Fine Dining on a Budget: Rules for Millennials

Fine Dining on a Budget: Rules for Millennials banner image

As I wrote previously, we millennials are out and about out of need, and not because of financial liquidity; if businesses want our money, they have to learn the economics we live by so they can best tailor deals to us.

Many in the hospitality industry have cottoned on to this fact, and our social media feeds are filled with articles on the best free events this week, how to have a date for under £10, or someone’s promoting some such deal. The problem is that, ninety-nine percent of the time, these offers cost more than advertised, as there are hidden costs, from booking fees, to service charges; it may be that there are only a few tickets at the bargain price. Companies run a risk doing this. We look for deals, and if it turns out to be bad, then we will reject you, and with sixty plus years of shopping ahead of us, that’s a big loss of custom.

Part of the reason for the rise in street food is that on the face of it, it’s very affordable. But here’s the thing: we’ve all been to a street feast or some such other place, with the thought that we can get a few good, high-quality street food dishes and a few drinks for £20. Next thing you know, you’ve walked out £50 poorer, unable to pay the Netflix subscription, asking yourself whether the loss of “and chill” for the next month really worth that one craft beer?

But canny dinning doesn’t have to be street food. It can actually be done at some of London’s best restaurants, even if they haven’t quite picked up on the issues millennials face. We’ve put our heads together and come up with In Good Taste’s guide to dining at some of London’s best restaurants on a millennial’s puny budget.


Rules to remember


The service charge – remember to factor in 12.5% on top of any bar and restaurant deal. It’s a killer.

Drinks – Find a deal that includes a free alcoholic drink, and stick to just that one. Tap water is of course the other way to drink for free. Never, never have mineral water. It’s no better for you than tap, and is just pure profit for the restaurant. Alternatively, if you want to buy a drink, you could consider mocktails. They are cheap and many bars and restaurants have now got a good list. This will cost you, but nowhere near as much as an alcoholic drink. And always remember that there’s the 12.5% service charge on any drink you buy extra, too.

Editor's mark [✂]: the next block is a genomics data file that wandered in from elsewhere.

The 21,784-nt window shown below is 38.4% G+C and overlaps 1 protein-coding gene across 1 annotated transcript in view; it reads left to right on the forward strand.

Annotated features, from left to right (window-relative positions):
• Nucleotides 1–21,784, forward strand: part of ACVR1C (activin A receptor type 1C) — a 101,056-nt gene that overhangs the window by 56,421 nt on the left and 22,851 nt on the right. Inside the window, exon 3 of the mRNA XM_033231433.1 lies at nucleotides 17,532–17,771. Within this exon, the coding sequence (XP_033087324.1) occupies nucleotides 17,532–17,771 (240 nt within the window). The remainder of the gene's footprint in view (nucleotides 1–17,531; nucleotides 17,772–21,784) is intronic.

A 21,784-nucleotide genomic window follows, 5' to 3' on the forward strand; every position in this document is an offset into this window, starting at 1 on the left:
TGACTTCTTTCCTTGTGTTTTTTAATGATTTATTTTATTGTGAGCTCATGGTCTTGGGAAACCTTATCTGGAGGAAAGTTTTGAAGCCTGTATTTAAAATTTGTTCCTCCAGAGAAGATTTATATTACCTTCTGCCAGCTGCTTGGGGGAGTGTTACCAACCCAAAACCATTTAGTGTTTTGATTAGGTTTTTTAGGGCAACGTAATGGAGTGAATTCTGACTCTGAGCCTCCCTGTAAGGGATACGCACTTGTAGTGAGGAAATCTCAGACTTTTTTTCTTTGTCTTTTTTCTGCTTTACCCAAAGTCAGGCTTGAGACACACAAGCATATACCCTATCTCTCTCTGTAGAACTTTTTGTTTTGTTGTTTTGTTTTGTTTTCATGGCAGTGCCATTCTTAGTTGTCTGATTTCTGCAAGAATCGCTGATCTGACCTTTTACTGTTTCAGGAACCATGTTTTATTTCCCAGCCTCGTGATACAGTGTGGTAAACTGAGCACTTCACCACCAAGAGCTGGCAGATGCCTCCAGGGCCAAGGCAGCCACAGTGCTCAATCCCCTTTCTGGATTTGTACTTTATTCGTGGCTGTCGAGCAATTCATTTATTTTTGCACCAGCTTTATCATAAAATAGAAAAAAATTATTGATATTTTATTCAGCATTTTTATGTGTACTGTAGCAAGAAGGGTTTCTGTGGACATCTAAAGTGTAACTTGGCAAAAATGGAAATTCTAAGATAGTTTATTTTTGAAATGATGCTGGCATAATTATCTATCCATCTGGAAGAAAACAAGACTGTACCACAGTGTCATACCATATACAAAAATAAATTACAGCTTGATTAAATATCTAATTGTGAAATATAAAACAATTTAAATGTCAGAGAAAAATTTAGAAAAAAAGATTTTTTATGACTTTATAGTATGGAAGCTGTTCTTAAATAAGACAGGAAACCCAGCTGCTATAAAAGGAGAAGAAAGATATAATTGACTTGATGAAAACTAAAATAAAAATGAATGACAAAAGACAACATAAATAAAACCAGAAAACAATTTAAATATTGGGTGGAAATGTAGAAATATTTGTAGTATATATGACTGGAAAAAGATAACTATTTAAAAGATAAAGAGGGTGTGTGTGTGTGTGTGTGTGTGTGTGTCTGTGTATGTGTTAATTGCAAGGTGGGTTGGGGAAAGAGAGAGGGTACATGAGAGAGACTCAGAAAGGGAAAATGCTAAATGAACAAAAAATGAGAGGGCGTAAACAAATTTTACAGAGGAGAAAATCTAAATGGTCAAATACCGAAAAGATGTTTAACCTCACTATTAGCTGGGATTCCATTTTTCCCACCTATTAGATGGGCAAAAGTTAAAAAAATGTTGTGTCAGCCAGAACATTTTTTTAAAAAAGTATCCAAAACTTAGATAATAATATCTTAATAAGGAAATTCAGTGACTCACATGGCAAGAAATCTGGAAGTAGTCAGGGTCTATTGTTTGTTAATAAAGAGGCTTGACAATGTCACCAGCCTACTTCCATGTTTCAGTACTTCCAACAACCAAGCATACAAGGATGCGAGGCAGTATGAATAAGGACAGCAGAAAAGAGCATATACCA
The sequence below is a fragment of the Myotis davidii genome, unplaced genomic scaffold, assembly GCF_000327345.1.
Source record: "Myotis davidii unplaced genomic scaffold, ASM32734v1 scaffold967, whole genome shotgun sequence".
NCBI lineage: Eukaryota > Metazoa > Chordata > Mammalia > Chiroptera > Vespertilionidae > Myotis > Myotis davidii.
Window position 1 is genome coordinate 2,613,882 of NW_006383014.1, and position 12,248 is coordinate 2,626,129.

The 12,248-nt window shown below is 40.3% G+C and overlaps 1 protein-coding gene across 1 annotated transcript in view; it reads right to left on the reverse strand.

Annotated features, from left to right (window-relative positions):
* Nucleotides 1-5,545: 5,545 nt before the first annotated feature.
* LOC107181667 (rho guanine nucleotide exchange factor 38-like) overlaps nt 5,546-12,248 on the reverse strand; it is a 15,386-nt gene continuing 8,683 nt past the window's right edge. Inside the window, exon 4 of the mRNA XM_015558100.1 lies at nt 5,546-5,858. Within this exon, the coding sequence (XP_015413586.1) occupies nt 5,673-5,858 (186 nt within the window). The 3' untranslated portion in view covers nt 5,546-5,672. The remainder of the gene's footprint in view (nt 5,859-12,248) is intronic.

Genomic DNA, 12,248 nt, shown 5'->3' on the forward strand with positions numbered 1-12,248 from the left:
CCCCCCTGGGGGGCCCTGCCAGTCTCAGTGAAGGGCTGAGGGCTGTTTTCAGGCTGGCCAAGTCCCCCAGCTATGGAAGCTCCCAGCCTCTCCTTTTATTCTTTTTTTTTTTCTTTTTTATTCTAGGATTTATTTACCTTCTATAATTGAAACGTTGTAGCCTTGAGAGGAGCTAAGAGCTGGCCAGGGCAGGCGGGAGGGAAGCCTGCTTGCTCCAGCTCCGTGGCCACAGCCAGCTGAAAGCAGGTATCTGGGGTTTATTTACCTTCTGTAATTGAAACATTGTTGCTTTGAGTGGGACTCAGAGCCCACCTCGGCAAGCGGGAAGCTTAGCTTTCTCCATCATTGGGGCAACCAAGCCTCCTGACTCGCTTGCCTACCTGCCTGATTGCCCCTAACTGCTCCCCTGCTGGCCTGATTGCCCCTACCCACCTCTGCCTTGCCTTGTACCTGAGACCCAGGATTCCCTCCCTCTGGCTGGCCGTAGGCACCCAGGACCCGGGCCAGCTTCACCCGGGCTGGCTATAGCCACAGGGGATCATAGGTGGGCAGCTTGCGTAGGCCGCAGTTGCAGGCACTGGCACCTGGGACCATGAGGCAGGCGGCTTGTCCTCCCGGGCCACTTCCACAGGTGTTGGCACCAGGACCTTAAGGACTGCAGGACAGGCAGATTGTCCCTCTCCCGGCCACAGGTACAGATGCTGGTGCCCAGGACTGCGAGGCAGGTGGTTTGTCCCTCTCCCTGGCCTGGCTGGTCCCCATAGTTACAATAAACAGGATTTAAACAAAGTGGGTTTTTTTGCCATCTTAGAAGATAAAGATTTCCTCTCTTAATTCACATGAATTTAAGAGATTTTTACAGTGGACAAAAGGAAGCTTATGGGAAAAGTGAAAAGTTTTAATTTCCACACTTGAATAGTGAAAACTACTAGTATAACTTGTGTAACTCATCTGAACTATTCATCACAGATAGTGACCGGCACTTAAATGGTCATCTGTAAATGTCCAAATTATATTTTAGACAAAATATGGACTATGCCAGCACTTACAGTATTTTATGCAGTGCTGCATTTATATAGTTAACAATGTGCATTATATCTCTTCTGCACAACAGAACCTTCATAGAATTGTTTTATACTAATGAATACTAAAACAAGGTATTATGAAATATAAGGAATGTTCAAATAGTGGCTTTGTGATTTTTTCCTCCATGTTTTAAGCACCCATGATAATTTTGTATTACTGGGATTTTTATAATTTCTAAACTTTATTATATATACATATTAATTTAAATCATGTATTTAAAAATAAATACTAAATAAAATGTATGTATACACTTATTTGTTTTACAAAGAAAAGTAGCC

Look wider than the set menus – Set menus are of course a good way to eat at a restaurant for less than it could cost. But what you have to remember is that they are made up of the dishes that are the cheapest to make, carrying a big mark up. This means you get less bang for your buck, and they aren’t always worth it, especially when some restaurants also serve smaller portions in this context. Often you can do better by going just for a well-priced main course – it’s cheaper, and will leave you just as full.

Sign up for newsletters – Lots of restaurants use their newsletter not just to market to you but to do so by offering set menu deals or discounts, so it’s always worth signing up for them and keeping an eye out. They will often offer good deals to try and entice you in during quiet periods in the restaurant, especially Mondays. 

Dining websites and apps for deals – Always check the Bookatable, Open Table websites and apps, and the Michelin Restaurants App for deals. They always have tons of offers. A good tip to remember is that often you will find the same deals as the newsletters, but they sometime throw in a free cocktail or glass of something, so if you see a deal you like in a newsletter, check to see if they better it on one of these sites.

Soft openings – Keep an eye out for new openings and their soft launches, where you can often have food at half price, as a thank you for letting them practice on you. You may have a hiccup or two with the meal, but that’s the trade-off, and often the staff will be very apologetic – and may give you something extra free as an apology. After all, they want you to come back when they’re fully up and running.

Cook at home – Of course the cheapest thing to do is eat at home. Plus, it has the added benefit that it allows you to save up for a better meal out.